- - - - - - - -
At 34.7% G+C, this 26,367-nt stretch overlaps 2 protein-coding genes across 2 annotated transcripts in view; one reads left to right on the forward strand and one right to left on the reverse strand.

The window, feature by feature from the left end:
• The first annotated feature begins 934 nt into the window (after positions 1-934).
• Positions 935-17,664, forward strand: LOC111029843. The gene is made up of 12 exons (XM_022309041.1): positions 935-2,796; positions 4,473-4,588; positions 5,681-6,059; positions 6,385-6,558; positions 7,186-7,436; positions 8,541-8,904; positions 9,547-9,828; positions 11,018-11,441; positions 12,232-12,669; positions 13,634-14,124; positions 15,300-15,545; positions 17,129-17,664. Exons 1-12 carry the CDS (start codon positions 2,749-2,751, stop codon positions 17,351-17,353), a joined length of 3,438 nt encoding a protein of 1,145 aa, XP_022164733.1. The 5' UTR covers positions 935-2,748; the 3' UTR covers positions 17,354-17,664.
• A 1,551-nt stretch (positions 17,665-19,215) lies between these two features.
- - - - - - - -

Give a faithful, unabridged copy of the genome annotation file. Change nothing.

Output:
At 34.7% G+C, this 26,367-nt stretch overlaps 2 protein-coding genes across 2 annotated transcripts in view; one reads left to right on the forward strand and one right to left on the reverse strand.

The window, feature by feature from the left end:
• The first annotated feature begins 934 nt into the window (after positions 1-934).
• Positions 935-17,664, forward strand: LOC111029843. The gene is made up of 12 exons (XM_022309041.1): positions 935-2,796; positions 4,473-4,588; positions 5,681-6,059; positions 6,385-6,558; positions 7,186-7,436; positions 8,541-8,904; positions 9,547-9,828; positions 11,018-11,441; positions 12,232-12,669; positions 13,634-14,124; positions 15,300-15,545; positions 17,129-17,664. Exons 1-12 carry the CDS (start codon positions 2,749-2,751, stop codon positions 17,351-17,353), a joined length of 3,438 nt encoding a protein of 1,145 aa, XP_022164733.1. The 5' UTR covers positions 935-2,748; the 3' UTR covers positions 17,354-17,664.
• A 1,551-nt stretch (positions 17,665-19,215) lies between these two features.